The Effectiveness and Side Effects of Birth Control

It’s so important to be smart and safe when it comes to your reproductive health, especially as a female. The female body goes through so many hormonal changes during puberty, menstruation and pregnancy that it’s crucial to know our options when it comes to the well-being of our body. There used to be a negative stigma associated with “the pill,” but it is more accepted in our society now. Birth control is widely used to protect the female body from pregnancy; however, it can also be used to treat an irregular menstrual cycle, acne, PCOS or cramps.  

Birth control pills contain two different hormones, estrogen and progestin, that are naturally made by the ovaries. The hormones prevent a woman from releasing her egg, thus preventing ovulation. Although this is a resourceful method of contraception, there are many side effects to the pill, and its effectiveness should be evaluated by users as well. According to the CDC, the pill is 91% effective, so just by taking a birth control pill will not prevent pregnancy. The reason as to why it is not nearly 100% effective is because of a lack of consistency or other medications that may interfere with the pill.  College Women Freeze Eggs Molly Longest / Her Campus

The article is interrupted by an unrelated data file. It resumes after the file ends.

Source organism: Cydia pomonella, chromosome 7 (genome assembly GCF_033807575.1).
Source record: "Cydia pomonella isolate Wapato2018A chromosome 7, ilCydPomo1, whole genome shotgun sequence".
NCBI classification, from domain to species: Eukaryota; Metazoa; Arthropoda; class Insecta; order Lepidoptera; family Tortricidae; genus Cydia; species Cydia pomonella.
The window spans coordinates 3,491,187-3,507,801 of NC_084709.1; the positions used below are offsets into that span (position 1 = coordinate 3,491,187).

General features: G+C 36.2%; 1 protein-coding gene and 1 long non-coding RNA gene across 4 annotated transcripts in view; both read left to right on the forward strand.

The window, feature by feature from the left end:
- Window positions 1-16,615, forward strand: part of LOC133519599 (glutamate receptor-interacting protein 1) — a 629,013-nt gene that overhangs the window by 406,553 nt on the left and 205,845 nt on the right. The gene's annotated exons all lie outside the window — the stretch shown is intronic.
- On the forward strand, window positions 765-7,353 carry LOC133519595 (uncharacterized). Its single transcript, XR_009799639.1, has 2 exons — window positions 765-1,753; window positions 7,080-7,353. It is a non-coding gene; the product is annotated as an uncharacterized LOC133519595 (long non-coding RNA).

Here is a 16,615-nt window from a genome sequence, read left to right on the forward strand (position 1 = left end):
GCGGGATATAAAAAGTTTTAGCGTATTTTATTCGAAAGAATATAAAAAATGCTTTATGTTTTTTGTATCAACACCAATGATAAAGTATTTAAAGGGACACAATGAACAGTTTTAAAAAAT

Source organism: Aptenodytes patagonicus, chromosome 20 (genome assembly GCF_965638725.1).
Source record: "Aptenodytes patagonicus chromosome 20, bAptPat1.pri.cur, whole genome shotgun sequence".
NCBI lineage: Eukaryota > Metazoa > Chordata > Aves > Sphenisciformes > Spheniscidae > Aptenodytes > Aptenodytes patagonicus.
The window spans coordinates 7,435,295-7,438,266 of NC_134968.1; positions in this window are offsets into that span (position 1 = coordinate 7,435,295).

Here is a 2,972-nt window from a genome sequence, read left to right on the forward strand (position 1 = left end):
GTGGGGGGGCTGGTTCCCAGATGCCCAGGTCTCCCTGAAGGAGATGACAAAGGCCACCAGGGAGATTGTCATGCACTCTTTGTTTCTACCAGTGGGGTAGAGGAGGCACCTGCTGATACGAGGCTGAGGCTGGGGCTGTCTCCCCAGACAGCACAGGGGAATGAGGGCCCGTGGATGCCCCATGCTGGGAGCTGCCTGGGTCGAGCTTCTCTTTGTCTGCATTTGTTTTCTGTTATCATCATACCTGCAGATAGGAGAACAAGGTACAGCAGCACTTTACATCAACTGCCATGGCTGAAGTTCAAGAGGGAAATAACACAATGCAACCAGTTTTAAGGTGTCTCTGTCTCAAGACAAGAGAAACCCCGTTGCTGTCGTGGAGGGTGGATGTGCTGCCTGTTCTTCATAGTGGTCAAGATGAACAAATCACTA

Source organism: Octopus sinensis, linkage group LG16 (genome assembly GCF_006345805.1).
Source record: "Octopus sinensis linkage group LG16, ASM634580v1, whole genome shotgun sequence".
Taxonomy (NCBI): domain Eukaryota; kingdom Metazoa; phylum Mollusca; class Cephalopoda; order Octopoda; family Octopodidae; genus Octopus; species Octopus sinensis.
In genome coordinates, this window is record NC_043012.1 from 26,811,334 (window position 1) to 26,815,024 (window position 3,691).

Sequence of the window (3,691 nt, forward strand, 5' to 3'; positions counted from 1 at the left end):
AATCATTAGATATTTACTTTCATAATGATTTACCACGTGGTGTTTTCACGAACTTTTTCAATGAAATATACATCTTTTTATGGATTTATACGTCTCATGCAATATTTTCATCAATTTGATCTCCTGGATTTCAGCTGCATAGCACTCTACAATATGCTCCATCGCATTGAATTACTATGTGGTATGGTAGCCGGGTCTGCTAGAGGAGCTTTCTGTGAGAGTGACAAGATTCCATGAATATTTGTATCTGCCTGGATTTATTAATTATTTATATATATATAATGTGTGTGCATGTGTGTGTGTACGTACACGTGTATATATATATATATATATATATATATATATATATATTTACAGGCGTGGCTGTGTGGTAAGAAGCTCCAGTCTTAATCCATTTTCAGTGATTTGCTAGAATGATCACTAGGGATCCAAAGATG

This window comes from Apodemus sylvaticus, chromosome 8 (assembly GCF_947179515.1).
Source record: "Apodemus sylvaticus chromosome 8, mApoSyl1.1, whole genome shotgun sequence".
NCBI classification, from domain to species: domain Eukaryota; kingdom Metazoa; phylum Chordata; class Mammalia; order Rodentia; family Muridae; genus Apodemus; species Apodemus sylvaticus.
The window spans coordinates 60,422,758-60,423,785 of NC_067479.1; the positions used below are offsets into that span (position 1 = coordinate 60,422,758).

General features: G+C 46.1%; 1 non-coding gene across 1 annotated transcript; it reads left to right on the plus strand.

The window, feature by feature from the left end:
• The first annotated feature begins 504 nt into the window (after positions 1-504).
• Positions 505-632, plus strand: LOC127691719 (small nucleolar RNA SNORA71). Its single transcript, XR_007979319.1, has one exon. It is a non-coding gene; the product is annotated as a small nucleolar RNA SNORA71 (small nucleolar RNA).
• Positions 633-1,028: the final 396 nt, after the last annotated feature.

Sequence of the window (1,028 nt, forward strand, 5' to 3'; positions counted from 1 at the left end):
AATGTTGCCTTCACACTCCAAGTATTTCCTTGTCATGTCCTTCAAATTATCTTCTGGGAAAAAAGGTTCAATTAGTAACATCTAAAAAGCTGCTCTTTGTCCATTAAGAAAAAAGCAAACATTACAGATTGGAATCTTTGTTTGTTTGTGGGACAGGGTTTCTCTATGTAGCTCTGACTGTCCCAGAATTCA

Birth control has many side effects that women should be aware of. For instance, the pill can cause nausea, headaches, spotting during the menstrual cycle, mood changes, and in some serious cases, endometriosis. Endometriosis is a disorder when the tissue that is supposed to grow inside the uterus begins growing outside. It is hard to diagnose, and if it is not treated, it can lead to infertility. 

There also different forms of the pill available depending on which scenario it is needed for. One of the forms includes the combination pill, which consists of both estrogen and progestin; another form of the pill is the minipill, which only contains progestin. Both the pills prevent sperm from reaching the egg by thickening the cervical mucus and thinning the lining of the uterus. It depends on whether or not the individual is sensitive to estrogen as the hormone can cause a higher risk of stroke or heart attack to women who are older than 35 and smoke. 

The pill is a useful form of contraception, but it may not always work, so it is important to take other precautions as well if you want to prevent pregnancy. Additionally, if you choose to be on the pill, then remember to take it consistently, and consult your doctor if you want to take other medications with it, especially antibiotics. At the end of the day, it is so important to be cognizant of the various types of contraceptives out there and to talk to your doctor before you begin any cycle of medications. Do what is best for you even if that means to avoid the pill, take the combination, or practice abstinence. It is your body, your choice. Please just remember to be safe and to be smart about the choices you decide to make!